Writer/director Bret Wood admits that his new, homegrown film Psychopathia Sexualis will never be an obvious choice to play alongside Cars and X-Men at your neighborhood multiplex. "One person characterized it as a silent movie that's not really silent, and a sex movie that doesn't have any sex," he says.
Psychopathia Sexualis -- in its quirky aesthetic, its heady, kinky themes, and its shoestring budget -- may be quintessential film festival fare. The 30th Atlanta Film Festival contains dozens of similarly creative and provocative labors of love and/or obsession, and the locally produced Psychopathia Sexualis qualifies as both a representative example and one of the strangest among this year's lineup.
Because Wood happens to be the husband of Creative Loafing film critic Felicia Feaster, it also raised an ethical quandary in our headquarters. To avoid any appearance of favoritism, should we avoid writing about Wood's work outright? Or would we be remiss in our duties as local A&E journalists by ignoring Psychopathia Sexualis, a film plugged in Entertainment Weekly's summer movie issue and populated with many of Atlanta's best stage actors? Is it fair to deny a filmmaker attention just because he's married to a Creative Loafing movie reviewer? After much debate, we decided that Wood's work was worthy of coverage on its own merits (Feaster did not participate in the debate about this article).
A producer and designer of film distributor Kino International, Wood's produced short documentaries and in his spare time, made films for such Atlanta grassroots filmmaking forums as the 48 Hour Film Project and the Dailies. In 2003, Wood achieved national critical notice for Hell's Highway, a feature-length documentary about such notoriously gory highway safety films as "Signal 30."
Having examined the self-appointed guardians of American children's safety in Hell's Highway, Wood next found inspiration in Psychopathia Sexualis, Richard Freiherr von Krafft-Ebing's landmark 1886 text about sexual pathology. Inspired by both vintage silent films and the dreamlike narratives of Guy Maddin (director of such cult films as Dracula: Pages from a Virgin's Diary), the film features interlocking vignettes that feature dominatrices, mustache-obsessed homosexuals, would-be vampires and even a shadow puppet interlude about necrophilia.
During pre-production, Wood and producer Tracy Martin needed to be clear that Psychopathia Sexualis was an art film and not an "art film." "At auditions, we had copies of Krafft-Ebing's book and Hell's Highway's reviews to show we had some legitimacy," Wood says.
Wood and Martin cast the film almost entirely with seasoned Atlanta stage actors -- the credits could be a who's who of Atlanta theater, including Bryan Davis, Daniel May, Patricia French, Daniel Pettrow, Lisa Paulsen and many others. Wood, who had never made a film using actors before, describes working with his cast as his favorite part of the process. "In the story about the guy who sucks blood from his maid's fingers, Anne Towns plays the maid," he says. "On the page, the part amounts to putting on a maid's uniform, and sticking a finger out. Towns invested that character with so much personality that she practically pops off the screen."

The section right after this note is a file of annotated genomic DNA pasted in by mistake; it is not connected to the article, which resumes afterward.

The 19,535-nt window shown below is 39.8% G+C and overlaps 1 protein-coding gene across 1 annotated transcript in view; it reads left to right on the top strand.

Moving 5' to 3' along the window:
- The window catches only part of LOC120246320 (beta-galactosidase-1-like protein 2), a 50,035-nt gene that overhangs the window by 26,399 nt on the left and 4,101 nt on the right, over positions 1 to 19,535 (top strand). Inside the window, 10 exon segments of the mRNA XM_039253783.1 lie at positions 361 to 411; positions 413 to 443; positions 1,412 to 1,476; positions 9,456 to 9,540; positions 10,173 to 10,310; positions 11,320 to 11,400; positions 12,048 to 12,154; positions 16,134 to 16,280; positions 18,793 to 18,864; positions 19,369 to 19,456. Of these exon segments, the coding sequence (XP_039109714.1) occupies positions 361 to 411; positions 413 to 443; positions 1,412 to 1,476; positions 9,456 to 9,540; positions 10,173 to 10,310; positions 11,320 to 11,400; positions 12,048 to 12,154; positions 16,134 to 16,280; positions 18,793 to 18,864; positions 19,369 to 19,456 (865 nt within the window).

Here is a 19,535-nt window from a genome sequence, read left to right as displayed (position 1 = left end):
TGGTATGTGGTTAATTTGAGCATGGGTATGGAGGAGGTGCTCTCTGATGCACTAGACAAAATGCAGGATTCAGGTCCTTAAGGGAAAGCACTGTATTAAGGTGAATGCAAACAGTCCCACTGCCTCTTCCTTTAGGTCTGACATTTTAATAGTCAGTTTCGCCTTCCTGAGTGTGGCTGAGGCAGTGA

Wood finds some common ground between the creators of highway safety films and Victorian-era sex researchers. For the Highway Safety Foundation, no one asked whether kids should be seeing films of dead bodies on the side of the road. "They were doing something atrocious but thought they were doing something great," says Wood. "Meanwhile, Krafft-Ebing documents cases of sexual deviance, and attempting to do a scientific catalog maybe ends up making moral judgments. In the book, if you're a fetishist or a homosexual, you're right there next to the rapists and the murderers. It's like the road to hell is paved with good intentions."
As a filmmaker, Wood admits to being fascinated with sex-related themes, which he attributes to his upbringing in a Pentecostal family in Chattanooga. "I came from a very repressive, religious, politically conservative background," he says. "You always dwell on the things you're denied, and I was told never to think about sex. Now I'm thinking about sex. I'm wondering why it's such a forbidden topic, and why it's so volatile."
Wood self-financed the film, partly by pouring all his royalties from Hell's Highway and his other film projects into a Psychopathia Sexualis fund. He discovered devoting his spare time and weekends to filming a period piece with multiple storylines was nearly an insurmountable challenge that took roughly two years from pre- to post-production. What gives Psychopathia Sexualis a leg up, compared to many of its fellow films at the AFF, is that it already has a national release, being scheduled to play short runs in about 12 cities. Most entries go into film festivals praying they'll find a distributor when they come out.
Whether bringing his film to film festivals or art house cinemas, Wood acknowledges that Psychopathia Sexualis is not for everybody, and he's one of dozens of filmmakers who'll be at the Atlanta Film Festival holding his breath and hoping his film connects. "I think I have pretty realistic expectations," he says. "I know Fox Searchlight is not going to buy it and distribute it. The aspiration is that it'll interest an investor for my future projects. Comparing it to what else is out there, we'll get pretty beat up. But hopefully Psychopathia Sexualis will find its niche among people who appreciate its originality while acknowledging its flaws. If you go expecting porn, though, you'll be disappointed."
Psychopathia Sexualis. 3 stars. Fri., June 16, 9:30 p.m., at GSU Speakers Auditorium.
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